A plant that doesn't do well in the potager (like lavender or rosemary) seems to MUCH prefer the raised sandy bed. I even overwintered lavender successfully in it. I only killed two out of six and one of them is positively going nuts. I didn't mound, or cover or do anything other than pile snow on it. If it thinks the potager is too dry or rich and the raised bed is too lean, then it goes into the tiered bed that stays wetter longer.

It's a long convoluted system but it seems to be doing good. I don't have half the plants many of you do yet as I elected to spend the first two years amending the soil, but I'm working on it. The only things I've killed in two years so far is an astilbe I didn't water enough to establish it, two lavenders and a clematis that has me thoroughly stumped.

I'm sure that count will go up, especially with the tree shredder around.

Now, give me a house plant and people take bets as to how fast I kill it. :lol:
The most effective mosquito repellent is a shotgun.
User avatar
styric
 
Posts: 309
Joined: May 23, 2010 10:45 pm

Re: Overwhelmed...again

Postby Elena Zimmerman » May 30, 2011 8:21 am

I am going to plant the clematises this year the way I planted roses: deep trench (to the bedrock in my case, can't do full 45 cm) with compost mixture, 10 cm below the ground for the 'crown', but in perlite, not soil, and a pitmoss cap over that. Plus, I will isntall a couple three feeder bottles, mulch with gravel, and install a few big rocks to shade the roots. And put them against solid walls.
Gardening in Calgary, AB, Zone 3, Chinook conditions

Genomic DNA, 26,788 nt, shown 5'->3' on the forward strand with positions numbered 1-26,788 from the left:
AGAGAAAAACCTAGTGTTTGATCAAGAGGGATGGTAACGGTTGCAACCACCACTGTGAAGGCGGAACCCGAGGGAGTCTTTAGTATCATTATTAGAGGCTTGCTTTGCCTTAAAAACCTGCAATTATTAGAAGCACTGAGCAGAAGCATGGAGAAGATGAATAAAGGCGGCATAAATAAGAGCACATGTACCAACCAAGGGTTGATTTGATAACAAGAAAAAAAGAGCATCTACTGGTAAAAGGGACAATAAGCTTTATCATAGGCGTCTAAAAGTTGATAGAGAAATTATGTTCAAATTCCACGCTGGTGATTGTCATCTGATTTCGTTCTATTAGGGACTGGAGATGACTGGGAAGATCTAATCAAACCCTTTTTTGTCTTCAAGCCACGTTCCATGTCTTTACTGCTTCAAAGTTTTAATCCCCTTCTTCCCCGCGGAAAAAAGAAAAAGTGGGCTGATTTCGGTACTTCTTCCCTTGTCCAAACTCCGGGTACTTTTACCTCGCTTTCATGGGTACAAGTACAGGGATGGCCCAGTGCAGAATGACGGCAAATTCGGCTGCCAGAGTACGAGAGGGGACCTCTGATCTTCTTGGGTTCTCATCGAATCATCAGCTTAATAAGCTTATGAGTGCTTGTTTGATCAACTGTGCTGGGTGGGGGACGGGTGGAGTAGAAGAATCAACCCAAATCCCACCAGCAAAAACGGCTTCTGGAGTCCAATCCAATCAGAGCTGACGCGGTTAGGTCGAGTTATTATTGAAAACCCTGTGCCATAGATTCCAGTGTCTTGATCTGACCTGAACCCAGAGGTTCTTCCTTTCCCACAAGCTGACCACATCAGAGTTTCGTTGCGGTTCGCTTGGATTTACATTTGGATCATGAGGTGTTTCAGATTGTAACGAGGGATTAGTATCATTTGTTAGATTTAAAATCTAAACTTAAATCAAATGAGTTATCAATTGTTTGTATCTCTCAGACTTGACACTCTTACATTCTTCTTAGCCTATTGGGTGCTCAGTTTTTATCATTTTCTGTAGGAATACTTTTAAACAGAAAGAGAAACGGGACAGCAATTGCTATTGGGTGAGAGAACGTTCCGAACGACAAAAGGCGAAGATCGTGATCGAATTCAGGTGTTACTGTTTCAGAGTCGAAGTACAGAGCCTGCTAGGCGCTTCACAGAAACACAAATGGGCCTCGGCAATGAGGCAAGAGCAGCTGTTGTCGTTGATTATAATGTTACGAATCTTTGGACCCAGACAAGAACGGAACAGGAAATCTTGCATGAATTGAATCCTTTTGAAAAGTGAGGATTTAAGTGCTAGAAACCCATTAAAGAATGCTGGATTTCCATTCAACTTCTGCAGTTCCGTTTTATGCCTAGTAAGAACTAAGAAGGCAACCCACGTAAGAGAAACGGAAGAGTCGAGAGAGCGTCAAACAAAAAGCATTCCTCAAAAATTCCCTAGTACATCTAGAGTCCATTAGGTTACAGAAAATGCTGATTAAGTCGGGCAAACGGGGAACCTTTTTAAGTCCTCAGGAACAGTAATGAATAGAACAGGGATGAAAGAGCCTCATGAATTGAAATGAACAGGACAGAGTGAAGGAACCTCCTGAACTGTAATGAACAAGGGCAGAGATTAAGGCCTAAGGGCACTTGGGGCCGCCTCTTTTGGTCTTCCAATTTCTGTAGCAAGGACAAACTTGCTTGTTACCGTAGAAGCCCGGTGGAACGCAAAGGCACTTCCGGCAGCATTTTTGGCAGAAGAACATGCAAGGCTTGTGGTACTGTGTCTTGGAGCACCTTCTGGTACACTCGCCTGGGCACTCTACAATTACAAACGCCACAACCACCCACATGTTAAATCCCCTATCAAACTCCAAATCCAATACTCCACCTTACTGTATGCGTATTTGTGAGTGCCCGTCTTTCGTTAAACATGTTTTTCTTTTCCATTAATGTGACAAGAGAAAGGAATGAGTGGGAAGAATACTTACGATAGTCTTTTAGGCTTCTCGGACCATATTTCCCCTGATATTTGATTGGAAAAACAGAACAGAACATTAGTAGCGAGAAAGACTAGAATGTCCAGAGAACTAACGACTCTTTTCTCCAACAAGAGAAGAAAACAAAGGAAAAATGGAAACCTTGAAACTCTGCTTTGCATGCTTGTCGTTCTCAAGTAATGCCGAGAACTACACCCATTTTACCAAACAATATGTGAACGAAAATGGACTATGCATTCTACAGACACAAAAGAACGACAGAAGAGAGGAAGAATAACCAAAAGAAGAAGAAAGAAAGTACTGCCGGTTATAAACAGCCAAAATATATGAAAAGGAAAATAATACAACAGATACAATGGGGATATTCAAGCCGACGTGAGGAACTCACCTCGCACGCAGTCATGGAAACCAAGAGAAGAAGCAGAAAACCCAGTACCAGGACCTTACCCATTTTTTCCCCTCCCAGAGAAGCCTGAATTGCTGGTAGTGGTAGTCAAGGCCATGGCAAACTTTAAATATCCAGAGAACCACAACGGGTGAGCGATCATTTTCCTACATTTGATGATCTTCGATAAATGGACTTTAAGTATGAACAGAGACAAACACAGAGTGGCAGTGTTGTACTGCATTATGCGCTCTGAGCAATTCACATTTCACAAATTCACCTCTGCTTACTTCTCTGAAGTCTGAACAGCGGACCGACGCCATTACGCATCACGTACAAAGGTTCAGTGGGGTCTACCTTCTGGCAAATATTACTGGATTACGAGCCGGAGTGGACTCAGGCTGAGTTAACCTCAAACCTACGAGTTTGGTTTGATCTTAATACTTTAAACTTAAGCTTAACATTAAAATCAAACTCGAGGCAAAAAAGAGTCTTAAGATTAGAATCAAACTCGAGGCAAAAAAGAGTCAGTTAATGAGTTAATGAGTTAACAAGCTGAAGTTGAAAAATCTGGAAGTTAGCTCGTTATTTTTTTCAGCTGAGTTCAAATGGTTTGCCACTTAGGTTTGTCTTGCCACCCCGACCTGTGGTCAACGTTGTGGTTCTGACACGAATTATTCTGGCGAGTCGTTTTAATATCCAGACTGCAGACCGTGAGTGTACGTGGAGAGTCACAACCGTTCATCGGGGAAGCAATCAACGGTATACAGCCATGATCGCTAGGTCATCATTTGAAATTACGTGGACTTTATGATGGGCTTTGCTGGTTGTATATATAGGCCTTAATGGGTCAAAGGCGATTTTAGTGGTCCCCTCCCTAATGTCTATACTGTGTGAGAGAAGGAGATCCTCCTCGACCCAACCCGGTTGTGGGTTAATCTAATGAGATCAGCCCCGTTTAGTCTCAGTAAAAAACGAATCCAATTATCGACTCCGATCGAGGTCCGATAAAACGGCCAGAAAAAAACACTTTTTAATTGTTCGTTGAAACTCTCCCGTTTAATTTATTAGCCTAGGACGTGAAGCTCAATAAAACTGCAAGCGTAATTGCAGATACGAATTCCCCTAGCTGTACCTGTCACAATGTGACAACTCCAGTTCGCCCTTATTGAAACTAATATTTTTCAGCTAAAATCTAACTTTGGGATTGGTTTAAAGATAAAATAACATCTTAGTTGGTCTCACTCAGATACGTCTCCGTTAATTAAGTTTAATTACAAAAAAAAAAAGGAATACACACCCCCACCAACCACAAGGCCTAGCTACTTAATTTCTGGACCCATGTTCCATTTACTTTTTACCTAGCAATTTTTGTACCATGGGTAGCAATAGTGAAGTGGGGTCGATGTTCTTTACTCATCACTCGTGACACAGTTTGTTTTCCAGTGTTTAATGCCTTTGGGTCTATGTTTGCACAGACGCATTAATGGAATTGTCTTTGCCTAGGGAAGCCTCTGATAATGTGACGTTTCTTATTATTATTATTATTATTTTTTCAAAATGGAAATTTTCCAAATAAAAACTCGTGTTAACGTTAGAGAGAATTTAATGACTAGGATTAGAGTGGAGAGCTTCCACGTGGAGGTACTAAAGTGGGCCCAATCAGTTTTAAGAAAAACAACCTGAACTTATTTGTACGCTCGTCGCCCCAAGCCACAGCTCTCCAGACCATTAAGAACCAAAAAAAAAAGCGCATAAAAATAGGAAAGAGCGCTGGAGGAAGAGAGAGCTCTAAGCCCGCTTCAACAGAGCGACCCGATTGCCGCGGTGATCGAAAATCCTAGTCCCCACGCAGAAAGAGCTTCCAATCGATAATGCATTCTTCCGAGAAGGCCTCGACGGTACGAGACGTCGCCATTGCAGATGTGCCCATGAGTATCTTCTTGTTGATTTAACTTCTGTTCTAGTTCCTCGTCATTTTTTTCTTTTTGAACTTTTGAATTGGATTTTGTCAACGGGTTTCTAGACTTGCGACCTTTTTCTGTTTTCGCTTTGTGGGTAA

User avatar
Elena Zimmerman
 
Posts: 681
Joined: May 06, 2010 11:08 am

Re: Overwhelmed...again

Postby Smitty » May 30, 2011 9:48 am

Elena Zimmerman wrote:I am going to plant the clematises this year the way I planted roses: deep trench (to the bedrock in my case, can't do full 45 cm) with compost mixture, 10 cm below the ground for the 'crown', but in perlite, not soil, and a pitmoss cap over that. Plus, I will isntall a couple three feeder bottles, mulch with gravel, and install a few big rocks to shade the roots. And put them against solid walls.


that should work for you!!! and for extra winter protection..pile the leaves to them
""Life isn’t about waiting for the storm to pass. It’s about learning to dance in the rain."
Smitty BBS :-)
User avatar
Smitty
 
Posts: 5299
Joined: Jun 11, 2008 2:07 pm
Location: manitoba zone3

Re: Overwhelmed...again

Postby Elena Zimmerman » May 30, 2011 11:09 am

Thank you! I am keeping fingers crossed!

I will probably do pit moss and conifer branches for both the roses and clematises if any of them survive the summer. That would be my 3rd clematis attempt, and if none of the 4 I got will take, that would be it for trying to get clematis started until I move to BC 20 years from now.
Gardening in Calgary, AB, Zone 3, Chinook conditions
User avatar
Elena Zimmerman
 
Posts: 681
Joined: May 06, 2010 11:08 am

Previous

Return to Garden Projects and Ideas

Who is online

Users browsing this forum: No registered users and 5 guests

cron

Follow Style At Home Online

Facebook Activity

Contests

Latest Contests

more contests